In Jeremiah 31, we see Ephraim shocked because he had thought he was an upright man until it was pointed out that he was really still doing many pagan things. So this narrows our identification of Ephraim to apparent "Gentiles" who see themselves as obeying one they call "God", not realizing that even that name had its origins in paganism. "Gentiles" who admit that their fathers inherited lies (Jer. 16:19) --and then go seeking a better inheritance to affiliate with.
When Ephraim does recognize his error, and repents, Yahweh says, "Isn't Ephraim a precious son to Me, after all? It's those self-serving shepherds who have led him astray!" So Yahweh says He'll provide His own Shepherd. (Jer. 31; 50:6)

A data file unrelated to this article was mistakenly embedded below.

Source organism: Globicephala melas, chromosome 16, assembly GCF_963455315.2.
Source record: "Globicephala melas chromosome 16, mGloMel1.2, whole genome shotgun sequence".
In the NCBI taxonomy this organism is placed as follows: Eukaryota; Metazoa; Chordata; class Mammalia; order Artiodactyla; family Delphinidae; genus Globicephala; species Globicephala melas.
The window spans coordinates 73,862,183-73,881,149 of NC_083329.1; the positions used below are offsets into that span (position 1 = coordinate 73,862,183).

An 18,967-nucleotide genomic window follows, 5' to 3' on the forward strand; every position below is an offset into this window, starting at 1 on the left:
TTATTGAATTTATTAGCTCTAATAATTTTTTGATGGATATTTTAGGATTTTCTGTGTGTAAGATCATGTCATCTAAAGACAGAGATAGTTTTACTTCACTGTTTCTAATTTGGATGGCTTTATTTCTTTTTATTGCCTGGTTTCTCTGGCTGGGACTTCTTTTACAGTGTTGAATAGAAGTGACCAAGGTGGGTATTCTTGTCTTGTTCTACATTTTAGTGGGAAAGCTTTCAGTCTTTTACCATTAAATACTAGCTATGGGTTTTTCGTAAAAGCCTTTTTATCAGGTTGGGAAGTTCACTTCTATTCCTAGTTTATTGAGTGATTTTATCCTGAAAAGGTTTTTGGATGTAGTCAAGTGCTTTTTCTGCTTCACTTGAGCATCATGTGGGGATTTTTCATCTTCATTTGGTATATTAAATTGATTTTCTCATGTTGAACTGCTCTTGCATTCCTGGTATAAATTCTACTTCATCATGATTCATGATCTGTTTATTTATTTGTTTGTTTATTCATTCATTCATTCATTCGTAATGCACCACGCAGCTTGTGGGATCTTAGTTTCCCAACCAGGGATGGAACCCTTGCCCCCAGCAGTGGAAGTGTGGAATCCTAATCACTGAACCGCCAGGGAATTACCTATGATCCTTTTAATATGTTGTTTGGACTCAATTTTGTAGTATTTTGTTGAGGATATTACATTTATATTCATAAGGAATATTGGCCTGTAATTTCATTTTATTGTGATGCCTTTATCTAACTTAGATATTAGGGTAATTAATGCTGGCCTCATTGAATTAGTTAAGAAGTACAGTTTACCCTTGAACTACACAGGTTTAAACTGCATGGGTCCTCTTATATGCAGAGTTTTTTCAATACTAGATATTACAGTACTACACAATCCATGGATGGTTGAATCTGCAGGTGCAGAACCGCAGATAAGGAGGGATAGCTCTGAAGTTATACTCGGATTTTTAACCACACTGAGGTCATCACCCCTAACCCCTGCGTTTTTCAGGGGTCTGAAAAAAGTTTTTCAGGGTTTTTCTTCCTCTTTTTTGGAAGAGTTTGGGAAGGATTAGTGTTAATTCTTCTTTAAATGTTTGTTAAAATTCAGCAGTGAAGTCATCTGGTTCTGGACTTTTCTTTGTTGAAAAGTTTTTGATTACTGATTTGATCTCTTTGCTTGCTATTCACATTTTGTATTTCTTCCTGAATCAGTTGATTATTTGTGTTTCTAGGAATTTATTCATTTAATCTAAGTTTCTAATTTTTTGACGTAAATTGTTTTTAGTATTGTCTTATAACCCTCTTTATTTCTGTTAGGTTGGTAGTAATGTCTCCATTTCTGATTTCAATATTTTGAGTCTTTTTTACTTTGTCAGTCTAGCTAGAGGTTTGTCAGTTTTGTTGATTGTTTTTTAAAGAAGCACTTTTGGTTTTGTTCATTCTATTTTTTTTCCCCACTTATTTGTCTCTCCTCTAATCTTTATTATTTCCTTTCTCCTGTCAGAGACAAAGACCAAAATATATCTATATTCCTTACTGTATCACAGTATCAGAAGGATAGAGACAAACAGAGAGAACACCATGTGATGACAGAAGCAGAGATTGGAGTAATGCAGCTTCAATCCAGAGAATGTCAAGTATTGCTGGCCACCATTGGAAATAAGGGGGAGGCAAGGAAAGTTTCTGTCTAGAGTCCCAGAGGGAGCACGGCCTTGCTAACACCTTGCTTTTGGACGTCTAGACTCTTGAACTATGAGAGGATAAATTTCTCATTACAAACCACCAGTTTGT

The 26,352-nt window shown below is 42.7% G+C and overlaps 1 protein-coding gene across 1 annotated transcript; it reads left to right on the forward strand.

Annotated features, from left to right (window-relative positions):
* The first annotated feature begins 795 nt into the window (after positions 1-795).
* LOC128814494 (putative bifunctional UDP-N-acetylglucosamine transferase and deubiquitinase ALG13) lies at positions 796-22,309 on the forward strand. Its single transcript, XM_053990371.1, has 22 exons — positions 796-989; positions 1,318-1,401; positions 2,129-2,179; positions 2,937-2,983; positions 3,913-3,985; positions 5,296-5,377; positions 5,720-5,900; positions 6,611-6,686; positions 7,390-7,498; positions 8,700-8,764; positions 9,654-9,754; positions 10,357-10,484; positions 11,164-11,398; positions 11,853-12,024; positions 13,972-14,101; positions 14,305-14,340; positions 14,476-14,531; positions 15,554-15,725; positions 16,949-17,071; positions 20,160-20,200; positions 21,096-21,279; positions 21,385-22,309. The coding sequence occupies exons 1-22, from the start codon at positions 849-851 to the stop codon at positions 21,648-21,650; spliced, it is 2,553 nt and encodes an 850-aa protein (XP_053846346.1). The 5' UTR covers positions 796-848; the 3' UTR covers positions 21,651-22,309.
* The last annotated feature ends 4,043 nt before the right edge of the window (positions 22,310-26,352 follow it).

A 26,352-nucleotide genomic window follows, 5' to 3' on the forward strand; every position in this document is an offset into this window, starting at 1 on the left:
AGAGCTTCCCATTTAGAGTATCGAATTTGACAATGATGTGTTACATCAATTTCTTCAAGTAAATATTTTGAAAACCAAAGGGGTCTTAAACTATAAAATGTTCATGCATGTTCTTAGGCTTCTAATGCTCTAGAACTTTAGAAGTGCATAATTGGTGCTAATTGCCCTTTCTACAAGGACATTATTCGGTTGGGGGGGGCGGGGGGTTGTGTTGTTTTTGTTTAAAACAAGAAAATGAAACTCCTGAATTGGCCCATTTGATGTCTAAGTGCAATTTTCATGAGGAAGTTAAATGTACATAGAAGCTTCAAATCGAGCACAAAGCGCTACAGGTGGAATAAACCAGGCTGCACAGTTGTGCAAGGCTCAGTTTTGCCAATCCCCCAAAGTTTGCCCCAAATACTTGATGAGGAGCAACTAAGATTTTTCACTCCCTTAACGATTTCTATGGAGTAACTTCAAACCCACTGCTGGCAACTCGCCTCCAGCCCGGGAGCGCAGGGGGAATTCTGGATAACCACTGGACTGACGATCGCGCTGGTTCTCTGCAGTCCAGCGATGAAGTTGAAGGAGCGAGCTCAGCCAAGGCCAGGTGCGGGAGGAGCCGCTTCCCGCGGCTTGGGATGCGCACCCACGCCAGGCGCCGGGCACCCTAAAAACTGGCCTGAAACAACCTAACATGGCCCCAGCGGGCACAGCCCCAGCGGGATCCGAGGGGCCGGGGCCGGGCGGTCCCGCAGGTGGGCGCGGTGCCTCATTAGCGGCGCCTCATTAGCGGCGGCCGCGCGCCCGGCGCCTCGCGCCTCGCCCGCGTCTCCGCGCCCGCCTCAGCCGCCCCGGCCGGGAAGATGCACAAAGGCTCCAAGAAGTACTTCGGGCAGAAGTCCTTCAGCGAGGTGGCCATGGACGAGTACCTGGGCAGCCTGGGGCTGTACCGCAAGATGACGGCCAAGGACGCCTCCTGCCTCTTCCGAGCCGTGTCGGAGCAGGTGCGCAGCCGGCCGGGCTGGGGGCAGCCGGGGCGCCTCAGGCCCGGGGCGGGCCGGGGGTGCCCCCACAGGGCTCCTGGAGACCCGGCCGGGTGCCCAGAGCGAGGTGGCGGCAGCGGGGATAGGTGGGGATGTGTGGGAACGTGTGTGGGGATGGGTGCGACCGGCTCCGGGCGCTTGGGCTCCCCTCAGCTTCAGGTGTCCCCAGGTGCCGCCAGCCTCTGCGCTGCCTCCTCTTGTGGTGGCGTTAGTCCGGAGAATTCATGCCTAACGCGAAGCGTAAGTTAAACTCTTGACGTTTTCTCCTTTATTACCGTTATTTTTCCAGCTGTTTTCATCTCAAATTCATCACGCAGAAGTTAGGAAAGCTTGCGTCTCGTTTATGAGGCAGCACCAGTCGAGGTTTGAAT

Of course, all of this sounds like the language of the "New Testament". This is the context for Yeshua's saying he was that shepherd--and had other sheep that were not of this flock. (John 10:14-16) He was also alluding to Ezekiel's prophecy that there would be one shepherd for both Yehudah and Ephraim. (34:23; 37:24)
If we read the whole New Testament in light of these promises to regather the house of Joseph, it gives a very different--but crucial--perspective on what the Messiah's purpose was.
On the Mount of Olives after his resurrection, his disciples asked him point blank if he was now going to restore the Kingdom to Israel. (Acts 1:6) Don't forget the specialized meaning of the term Israel. After he had taught them intensely for over three years, what was foremost in their minds was that this was one of the tasks the Messiah had to fulfill.